Now that we know what Rehaai is about, the first episode did an excellent job of setting up the premise, I did not find the second installment as shocking as the first one; perhaps because I was already prepared for the worst. This is not to say though that this episode was not disturbing. No, actually this was much more so, as here the subtext spoke so much louder than the text. Kudos to the story tellers Farhat Ishtiaq and Mehreen Jabbar.
The fact that Akbar’s parents were disturbed by Kulsoom’s age and not because Waseem was remarrying, speaks volumes of how acceptable it is for a man to remarry for the sake of a child. Moreover, if they were truly so disturbed, then instead of all the bluster why not offer to marry Kulsoom to Akbar, since marriage would be the only practical way of protecting her from Waseem and others of his ilk, thus ensuring that she remains unharmed and completes her education. But then I guess its much easier to indulge in hyperbole than to actually take a practical step. Another disturbing sight was that of the topi-clad barey mian sitting on a chair in the background, calmly watching Inayat scold his daughter for playing outside a day before her wedding. This one brilliant shot, capturing the voyeuristic nature of our society, was worth a thousand words. The same thing can be said about the attendees of wedding, particularly the people who acted as witnesses and those who formalized the ceremony – and to think it is people like these who make up the duniya we always worry about pleasing! Earlier, his card playing cronies had also looked on with great interest as Shamim took Inayat to task, but not one spoke up to echo Shamim’s rightful ire. The calm with which they went back to continue their game was almost deafening in its silence. Makes one almost wonder: Did they too look upon their young daughters as cash cows? How many of them had previously participated in similarly nefarious transactions?
Sadly, Shamim’s objections and interjections proved to be ultimately futile as she could not prevent the honi from happening, and the heinous deed was done. Given that our imaginations were already working overtime, I was glad we were spared gory details. While we glossed over Kulsoom’s misery, we were not so lucky with Shamim, as we watched her past come to life vividly with a very menacing Adnan Jilani physically and verbally abusing his child bride. Watching that blast from the past, I could not help but wonder why Shamim didn’t have more children? I have many questions about Shamim’s character and hope we get to see more of her story unfold alongside Kulsoom’s.
In terms of pacing, this was a slower episode in that nothing new really happened. We knew the wedding was going to take place and it did. While I could have done without some of Shamim’s heavy-duty lectures, I did appreciate the time spent on establishing young Kulsoom’s unpreparedness for the monumental changes about to take place in her life. The wedding scene, the exchange between Kulsoom and Waseem, and the conversation she has with her friend, about how she was enjoying all the fuss, was heart wrenching to say the least. Putting aside my personal misgivings, about child actors and the roles they essay, Yashal, the child actor has done an excellent job in conveying all the necessary emotions.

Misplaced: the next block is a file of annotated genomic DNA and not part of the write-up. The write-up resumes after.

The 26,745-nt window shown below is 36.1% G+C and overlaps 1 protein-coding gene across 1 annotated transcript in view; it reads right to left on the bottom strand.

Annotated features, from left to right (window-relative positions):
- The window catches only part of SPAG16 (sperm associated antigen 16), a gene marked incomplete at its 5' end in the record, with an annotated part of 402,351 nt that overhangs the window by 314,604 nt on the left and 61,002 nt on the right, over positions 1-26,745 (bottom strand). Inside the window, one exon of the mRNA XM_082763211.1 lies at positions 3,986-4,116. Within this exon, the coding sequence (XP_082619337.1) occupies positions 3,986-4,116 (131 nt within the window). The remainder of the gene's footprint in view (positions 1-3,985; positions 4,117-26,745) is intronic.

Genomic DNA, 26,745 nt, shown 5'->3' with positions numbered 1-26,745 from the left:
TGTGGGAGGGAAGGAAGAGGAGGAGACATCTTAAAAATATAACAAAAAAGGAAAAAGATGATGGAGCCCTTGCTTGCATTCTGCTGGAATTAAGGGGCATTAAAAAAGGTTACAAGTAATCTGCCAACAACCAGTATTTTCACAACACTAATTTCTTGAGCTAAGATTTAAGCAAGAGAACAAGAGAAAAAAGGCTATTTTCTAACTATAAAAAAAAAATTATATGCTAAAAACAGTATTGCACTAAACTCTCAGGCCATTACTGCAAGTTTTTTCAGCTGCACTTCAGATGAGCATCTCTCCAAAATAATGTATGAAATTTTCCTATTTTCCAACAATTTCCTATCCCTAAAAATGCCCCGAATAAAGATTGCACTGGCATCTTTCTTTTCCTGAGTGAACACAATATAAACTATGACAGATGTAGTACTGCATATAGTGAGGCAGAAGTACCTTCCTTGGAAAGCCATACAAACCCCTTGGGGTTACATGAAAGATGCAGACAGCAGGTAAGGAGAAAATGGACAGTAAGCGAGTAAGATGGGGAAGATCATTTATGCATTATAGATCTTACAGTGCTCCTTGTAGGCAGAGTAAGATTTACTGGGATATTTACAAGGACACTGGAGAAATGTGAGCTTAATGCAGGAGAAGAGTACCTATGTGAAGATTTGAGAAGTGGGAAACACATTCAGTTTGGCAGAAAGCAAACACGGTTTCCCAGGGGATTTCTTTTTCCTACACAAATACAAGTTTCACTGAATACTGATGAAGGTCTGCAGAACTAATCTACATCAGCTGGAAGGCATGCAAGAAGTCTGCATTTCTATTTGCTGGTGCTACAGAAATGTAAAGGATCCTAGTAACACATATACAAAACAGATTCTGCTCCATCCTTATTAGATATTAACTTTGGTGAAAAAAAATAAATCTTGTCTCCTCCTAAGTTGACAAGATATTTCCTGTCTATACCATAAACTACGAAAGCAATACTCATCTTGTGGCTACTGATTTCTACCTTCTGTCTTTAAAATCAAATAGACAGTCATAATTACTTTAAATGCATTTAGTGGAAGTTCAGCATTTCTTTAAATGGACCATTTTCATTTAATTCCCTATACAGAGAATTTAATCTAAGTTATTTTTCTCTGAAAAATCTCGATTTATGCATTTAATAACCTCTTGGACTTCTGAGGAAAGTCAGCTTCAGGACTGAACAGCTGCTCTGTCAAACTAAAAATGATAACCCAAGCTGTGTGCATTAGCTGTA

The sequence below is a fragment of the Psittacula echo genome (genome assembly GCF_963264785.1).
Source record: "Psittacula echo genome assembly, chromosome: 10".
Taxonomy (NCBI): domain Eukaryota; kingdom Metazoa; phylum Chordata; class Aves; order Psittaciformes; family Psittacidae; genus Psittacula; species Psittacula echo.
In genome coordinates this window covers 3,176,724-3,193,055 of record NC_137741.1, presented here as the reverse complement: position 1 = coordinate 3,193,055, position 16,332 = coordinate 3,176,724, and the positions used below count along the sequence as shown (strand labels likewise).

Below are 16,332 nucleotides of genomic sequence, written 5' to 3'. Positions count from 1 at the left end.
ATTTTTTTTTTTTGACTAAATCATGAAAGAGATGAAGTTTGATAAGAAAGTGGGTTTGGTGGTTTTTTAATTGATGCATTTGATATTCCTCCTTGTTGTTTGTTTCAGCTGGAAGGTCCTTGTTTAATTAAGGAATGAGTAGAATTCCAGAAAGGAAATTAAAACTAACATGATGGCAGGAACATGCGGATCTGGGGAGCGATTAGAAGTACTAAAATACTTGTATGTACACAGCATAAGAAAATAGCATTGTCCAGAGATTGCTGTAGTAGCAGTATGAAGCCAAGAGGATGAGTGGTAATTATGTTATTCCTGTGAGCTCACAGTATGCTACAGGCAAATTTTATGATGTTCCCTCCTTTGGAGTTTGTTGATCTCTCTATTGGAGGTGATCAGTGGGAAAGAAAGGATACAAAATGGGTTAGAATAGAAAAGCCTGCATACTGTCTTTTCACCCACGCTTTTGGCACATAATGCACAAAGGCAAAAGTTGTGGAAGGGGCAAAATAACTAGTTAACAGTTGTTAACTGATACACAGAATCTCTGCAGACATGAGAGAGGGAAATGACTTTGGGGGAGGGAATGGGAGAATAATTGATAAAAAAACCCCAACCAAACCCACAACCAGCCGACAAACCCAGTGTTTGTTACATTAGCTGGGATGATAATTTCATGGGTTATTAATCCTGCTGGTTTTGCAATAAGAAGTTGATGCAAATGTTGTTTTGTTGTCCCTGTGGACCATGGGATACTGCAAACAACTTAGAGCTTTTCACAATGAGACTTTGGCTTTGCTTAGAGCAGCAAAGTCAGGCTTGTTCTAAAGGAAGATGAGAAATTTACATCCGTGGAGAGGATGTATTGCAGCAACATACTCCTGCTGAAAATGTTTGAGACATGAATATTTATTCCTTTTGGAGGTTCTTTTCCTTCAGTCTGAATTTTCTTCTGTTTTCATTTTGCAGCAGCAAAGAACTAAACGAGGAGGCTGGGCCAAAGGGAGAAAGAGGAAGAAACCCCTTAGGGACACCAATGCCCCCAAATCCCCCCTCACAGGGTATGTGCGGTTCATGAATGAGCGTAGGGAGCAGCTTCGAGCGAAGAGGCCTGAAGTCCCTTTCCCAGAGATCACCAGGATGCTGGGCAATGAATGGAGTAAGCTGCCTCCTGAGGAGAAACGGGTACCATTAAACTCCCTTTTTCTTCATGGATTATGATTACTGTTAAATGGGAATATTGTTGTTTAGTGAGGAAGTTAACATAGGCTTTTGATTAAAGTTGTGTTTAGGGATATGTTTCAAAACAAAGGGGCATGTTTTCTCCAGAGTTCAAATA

In terms of writing, I like how ground is being prepared to explain why economic independence is the way forward for women like Shamim, Shehnaz and Kulsoom. As things stand now, despite all her protestations, Shamim knows she is totally dependent on Waseem for fulfilling all her needs, down to the very basics of roti, kapra aur makaan. As long as she cannot support herself she remains unempowered, a mere entity whose thoughts, wishes and desires do not count for anything.
So far Rehaai has been Nauman Ijaz and Munawar Saeed’s show as they are in a completely different league here. Before this I used to think of Nauman as a charming man, now he’s my nominee for the lecher of the year award – the manner in which he ogles the poor girl and the way in which he runs his hand over his hair, as he walks out after having accomplished his mission, was just way too ugh. Samina Peerzada is also very good here, her expressions, when she looks back to her past are excellent. But I wish she would now take a break from these kinds of roles. Last week she reminded me of Rafia from Zindagi Gulzar Hai, and today, watching her with the tasbeeh, I had flashbacks of Naani from Shehr-e Zaat. As I was watching and listening to Shamim, I wondered if she had gone back to school after she had Waseem. She sounds way too educated and articulate for a woman who has spent a lifetime within the confines of the chaardivari. The fact that she and Shehnaz both wear perfectly ironed three piece suits, with coordinated shalwar, kameez and dupatta, is a little too pat to be entirely plausible.
Aside from some incongruities, overall this was a gritty and gripping episode with the MJ stamp all over it. I like the way flashbacks are being sparingly used in concert with the present to tell two stories, each filling in details in the other’s timeline. The intimacy of the story is brought to the fore with Khizer’s superb camerawork. Also, really appreciate the fact the background music has been kept to a minimum. From the precaps it seems like we’re leaping forward in time, with a grown up Kulsoom being perceived as a threat by Shehnaz. Will the second wife fulfill Waseem’s desire for an heir? Looking forward to seeing how things pan out here.
Written by SZ~